Entrance of the Dargle from St. Valori, the Seat of J. C. Walker Esqr.

Artist(s) : John Carr (Draughtsman), Thomas Medland (Engraver)

View of the Dargle River from St Valery’s, the residence of J.C. Walker, Esq. In the foreground and on the right, a road leads uphill. To the left and in the centre of the image a path runs along the riverbank, where a man is standing, holding a fishing rod, and two other figures are sitting nearby. Left of centre is a a bridge across the river, over which a carriage and a horseman have just passed at full gallop. Fields and hills lie beyond the river, with mountains in the background. The landscape is dotted with deciduous trees and cypresses

Inscribed in Image

  • Signature – Drawn by Jn. Carr Esqr. / Engraved by T. Medland
  • Caption outside of boundaries of image – Entrance of the Dargle from St. Valori, the Seat of J. C. Walker Esqr. / Published June 2 1806 by R. Phillips. No. 6, New Bridge Street, Blackfryars

Image Details

Genre Landscape
Technique Aquatints
Subject(s) Nature, Rural life
Geographical Location
  • St Valery's - Named locality
  • Wicklow - County
  • Leinster - Province
Keywords(s) Bridges, Buildings, Cabins, Carriages & coaches, Fishing, Hats, Hills, Horses, Houses, Lands, Men, Mountains, People, Rivers, Trees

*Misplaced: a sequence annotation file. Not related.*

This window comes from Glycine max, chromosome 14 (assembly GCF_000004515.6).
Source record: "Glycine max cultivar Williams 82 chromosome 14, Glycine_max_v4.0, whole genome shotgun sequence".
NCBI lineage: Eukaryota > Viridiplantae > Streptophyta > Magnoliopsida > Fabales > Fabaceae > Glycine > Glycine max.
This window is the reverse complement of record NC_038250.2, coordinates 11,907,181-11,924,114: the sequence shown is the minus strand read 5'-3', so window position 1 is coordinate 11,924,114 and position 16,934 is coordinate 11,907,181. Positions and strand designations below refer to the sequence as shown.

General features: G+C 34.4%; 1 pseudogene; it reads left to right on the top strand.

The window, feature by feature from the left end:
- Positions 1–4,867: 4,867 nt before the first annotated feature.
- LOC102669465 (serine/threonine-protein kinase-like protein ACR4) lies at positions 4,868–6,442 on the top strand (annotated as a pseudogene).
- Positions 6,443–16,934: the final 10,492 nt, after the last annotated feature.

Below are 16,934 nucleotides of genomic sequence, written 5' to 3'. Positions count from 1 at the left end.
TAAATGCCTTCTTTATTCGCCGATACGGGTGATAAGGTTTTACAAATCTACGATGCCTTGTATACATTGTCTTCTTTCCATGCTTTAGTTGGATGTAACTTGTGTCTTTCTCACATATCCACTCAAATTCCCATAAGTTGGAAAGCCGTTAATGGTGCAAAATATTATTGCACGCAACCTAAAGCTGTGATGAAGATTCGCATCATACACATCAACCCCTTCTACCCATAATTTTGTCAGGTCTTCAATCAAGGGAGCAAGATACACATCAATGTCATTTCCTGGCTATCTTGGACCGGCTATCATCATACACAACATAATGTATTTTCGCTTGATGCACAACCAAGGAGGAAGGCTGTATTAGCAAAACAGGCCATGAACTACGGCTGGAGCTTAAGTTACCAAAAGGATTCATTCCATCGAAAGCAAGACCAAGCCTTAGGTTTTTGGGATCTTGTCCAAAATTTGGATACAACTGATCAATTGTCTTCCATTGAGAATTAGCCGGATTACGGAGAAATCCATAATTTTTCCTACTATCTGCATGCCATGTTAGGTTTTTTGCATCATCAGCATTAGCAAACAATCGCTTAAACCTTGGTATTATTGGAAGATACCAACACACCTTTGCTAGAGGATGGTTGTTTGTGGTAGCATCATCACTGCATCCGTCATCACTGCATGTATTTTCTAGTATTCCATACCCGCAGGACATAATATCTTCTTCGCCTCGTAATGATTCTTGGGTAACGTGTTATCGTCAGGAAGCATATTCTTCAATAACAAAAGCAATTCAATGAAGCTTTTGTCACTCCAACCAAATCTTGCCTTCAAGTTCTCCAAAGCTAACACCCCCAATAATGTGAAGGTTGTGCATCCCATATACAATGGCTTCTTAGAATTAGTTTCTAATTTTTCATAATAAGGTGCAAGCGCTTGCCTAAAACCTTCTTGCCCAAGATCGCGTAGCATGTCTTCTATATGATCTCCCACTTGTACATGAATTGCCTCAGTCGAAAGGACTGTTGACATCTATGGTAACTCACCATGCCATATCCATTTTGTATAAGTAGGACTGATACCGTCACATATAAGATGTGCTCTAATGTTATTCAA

Colour Coloured
Dimensions 40.5 cm x 20.5 cm
Published / created 1806

Bibliographical Details

Travel Account The stranger in Ireland
Print or manuscript Print
Location of image in copy opp. p. 441
Source copy National Library of Ireland LO 2699 Dir. Off.
Rights Courtesy of the National Library of Ireland

Related text from travel account

I made a sketch of the entrance to the Dargle, from one of the lower walks of St. Valori; nothing could be more beautiful than the river, which / – leads you on / To the extreme bound, / Of a fair flowery meadow, then at once / With quick impediment, / Says stop, adieu, for now, yes now, I leave you, / Then down a rock descends. / There as no human foot can follow further, / The eye alone must follow him, and there / In little space you see a mass of water, / Collected in a deep and fruitful vale, / With laurel crowned and olive, / With cypress oranges and lofty pines: / The limpid water in the sun's bright ray, / A perfect chrystal seems. // The mountains that rise behind this entrance of the Dargle are called the two Sugar-loaves: to the lesser one the English gave the name of the Gilt-spur Hill. The English settlers in this neighbourhood destroyed every trace of the Irish language, and left nothing but the brogue behind. The conversation at St. Valori, amongst many interesting subjects, reviewed the native promptitude of the low Irish, when one of the party said that a gentleman of his acquaintance one day tried to puzzle a common bog-cutter with the following question : "How far, my good man, is it fro in Mullingar to Michaelmas?" – "As far," said the fellow, "as from Whitsuntide to the ace of spades!" [pp. 440-441]
Entrance of the Dargle from St. Valori, the Seat of J. C. Walker Esqr.